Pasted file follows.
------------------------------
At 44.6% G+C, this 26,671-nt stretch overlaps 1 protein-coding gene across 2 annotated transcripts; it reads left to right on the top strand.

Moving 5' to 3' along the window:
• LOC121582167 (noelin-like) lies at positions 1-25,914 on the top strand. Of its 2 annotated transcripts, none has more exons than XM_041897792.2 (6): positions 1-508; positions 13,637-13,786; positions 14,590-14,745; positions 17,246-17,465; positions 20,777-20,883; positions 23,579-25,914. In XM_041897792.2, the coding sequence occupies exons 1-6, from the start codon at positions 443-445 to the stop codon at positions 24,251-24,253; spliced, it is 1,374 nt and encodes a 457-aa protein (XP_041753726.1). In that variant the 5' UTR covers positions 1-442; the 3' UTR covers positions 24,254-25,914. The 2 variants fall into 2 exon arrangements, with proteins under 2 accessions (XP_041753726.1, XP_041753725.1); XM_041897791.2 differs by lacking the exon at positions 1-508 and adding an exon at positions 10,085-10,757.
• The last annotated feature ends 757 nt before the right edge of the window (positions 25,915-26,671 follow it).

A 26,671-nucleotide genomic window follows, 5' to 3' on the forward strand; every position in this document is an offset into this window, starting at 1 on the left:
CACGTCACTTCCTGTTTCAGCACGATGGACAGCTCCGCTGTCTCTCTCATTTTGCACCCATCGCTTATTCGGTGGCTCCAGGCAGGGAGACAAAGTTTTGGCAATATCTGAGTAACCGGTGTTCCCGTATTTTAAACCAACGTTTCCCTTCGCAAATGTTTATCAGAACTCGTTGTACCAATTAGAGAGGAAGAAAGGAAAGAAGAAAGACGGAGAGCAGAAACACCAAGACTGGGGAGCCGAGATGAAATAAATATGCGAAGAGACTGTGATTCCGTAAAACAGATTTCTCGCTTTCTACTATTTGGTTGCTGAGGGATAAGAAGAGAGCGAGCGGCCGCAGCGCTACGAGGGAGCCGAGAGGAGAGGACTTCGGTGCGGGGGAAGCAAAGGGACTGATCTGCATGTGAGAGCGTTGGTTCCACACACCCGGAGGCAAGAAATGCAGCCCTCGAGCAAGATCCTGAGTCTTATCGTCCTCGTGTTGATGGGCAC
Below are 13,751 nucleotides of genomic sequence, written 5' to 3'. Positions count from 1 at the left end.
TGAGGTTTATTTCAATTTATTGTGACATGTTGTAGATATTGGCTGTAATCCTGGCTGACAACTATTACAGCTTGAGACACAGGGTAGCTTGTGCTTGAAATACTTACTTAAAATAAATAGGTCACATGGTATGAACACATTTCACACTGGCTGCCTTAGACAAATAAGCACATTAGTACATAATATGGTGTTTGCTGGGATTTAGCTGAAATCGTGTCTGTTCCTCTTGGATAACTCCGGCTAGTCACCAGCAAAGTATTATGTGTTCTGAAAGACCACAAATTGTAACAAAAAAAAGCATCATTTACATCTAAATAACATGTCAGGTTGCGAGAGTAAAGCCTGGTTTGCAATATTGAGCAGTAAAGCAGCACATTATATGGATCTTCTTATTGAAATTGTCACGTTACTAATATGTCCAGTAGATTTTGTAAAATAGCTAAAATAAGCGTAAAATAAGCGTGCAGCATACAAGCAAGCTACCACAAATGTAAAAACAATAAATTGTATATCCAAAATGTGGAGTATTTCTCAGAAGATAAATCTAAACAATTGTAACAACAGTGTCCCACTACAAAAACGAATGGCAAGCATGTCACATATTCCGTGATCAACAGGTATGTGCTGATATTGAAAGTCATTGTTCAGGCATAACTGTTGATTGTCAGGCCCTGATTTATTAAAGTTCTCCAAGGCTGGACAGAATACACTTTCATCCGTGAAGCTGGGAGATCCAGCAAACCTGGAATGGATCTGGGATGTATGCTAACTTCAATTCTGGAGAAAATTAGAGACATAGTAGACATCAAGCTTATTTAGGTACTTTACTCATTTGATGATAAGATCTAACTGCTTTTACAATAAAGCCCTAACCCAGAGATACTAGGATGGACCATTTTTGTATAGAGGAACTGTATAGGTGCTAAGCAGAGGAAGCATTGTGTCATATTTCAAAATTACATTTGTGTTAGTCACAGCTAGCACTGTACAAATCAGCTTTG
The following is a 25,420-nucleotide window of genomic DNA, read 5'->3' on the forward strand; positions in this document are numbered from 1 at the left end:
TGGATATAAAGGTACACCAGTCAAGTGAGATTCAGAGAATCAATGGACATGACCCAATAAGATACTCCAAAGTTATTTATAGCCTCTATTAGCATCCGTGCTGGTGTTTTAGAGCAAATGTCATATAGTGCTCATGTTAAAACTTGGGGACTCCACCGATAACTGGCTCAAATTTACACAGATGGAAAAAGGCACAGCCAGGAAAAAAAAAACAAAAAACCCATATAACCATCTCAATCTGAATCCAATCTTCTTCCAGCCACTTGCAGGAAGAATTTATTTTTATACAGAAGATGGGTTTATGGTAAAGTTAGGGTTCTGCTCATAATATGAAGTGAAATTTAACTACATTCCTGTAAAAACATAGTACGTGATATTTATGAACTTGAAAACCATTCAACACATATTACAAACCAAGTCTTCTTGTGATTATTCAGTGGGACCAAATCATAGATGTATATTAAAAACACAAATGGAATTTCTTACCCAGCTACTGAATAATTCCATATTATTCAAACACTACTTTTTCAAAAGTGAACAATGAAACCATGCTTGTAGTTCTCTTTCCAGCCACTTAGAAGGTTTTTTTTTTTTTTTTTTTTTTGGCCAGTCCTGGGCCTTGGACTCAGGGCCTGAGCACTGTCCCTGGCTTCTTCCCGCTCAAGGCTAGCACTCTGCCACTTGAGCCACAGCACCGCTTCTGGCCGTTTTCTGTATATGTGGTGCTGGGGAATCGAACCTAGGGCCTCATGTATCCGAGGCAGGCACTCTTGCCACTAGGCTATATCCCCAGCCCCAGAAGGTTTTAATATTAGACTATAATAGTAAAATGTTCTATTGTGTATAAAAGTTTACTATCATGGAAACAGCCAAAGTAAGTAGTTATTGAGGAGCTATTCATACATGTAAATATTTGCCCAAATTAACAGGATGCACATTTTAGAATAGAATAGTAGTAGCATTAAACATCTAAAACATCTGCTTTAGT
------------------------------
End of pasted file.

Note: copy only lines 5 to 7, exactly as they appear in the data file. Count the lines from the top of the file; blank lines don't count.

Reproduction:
A 26,671-nucleotide genomic window follows, 5' to 3' on the forward strand; every position in this document is an offset into this window, starting at 1 on the left:
CACGTCACTTCCTGTTTCAGCACGATGGACAGCTCCGCTGTCTCTCTCATTTTGCACCCATCGCTTATTCGGTGGCTCCAGGCAGGGAGACAAAGTTTTGGCAATATCTGAGTAACCGGTGTTCCCGTATTTTAAACCAACGTTTCCCTTCGCAAATGTTTATCAGAACTCGTTGTACCAATTAGAGAGGAAGAAAGGAAAGAAGAAAGACGGAGAGCAGAAACACCAAGACTGGGGAGCCGAGATGAAATAAATATGCGAAGAGACTGTGATTCCGTAAAACAGATTTCTCGCTTTCTACTATTTGGTTGCTGAGGGATAAGAAGAGAGCGAGCGGCCGCAGCGCTACGAGGGAGCCGAGAGGAGAGGACTTCGGTGCGGGGGAAGCAAAGGGACTGATCTGCATGTGAGAGCGTTGGTTCCACACACCCGGAGGCAAGAAATGCAGCCCTCGAGCAAGATCCTGAGTCTTATCGTCCTCGTGTTGATGGGCAC
Below are 13,751 nucleotides of genomic sequence, written 5' to 3'. Positions count from 1 at the left end.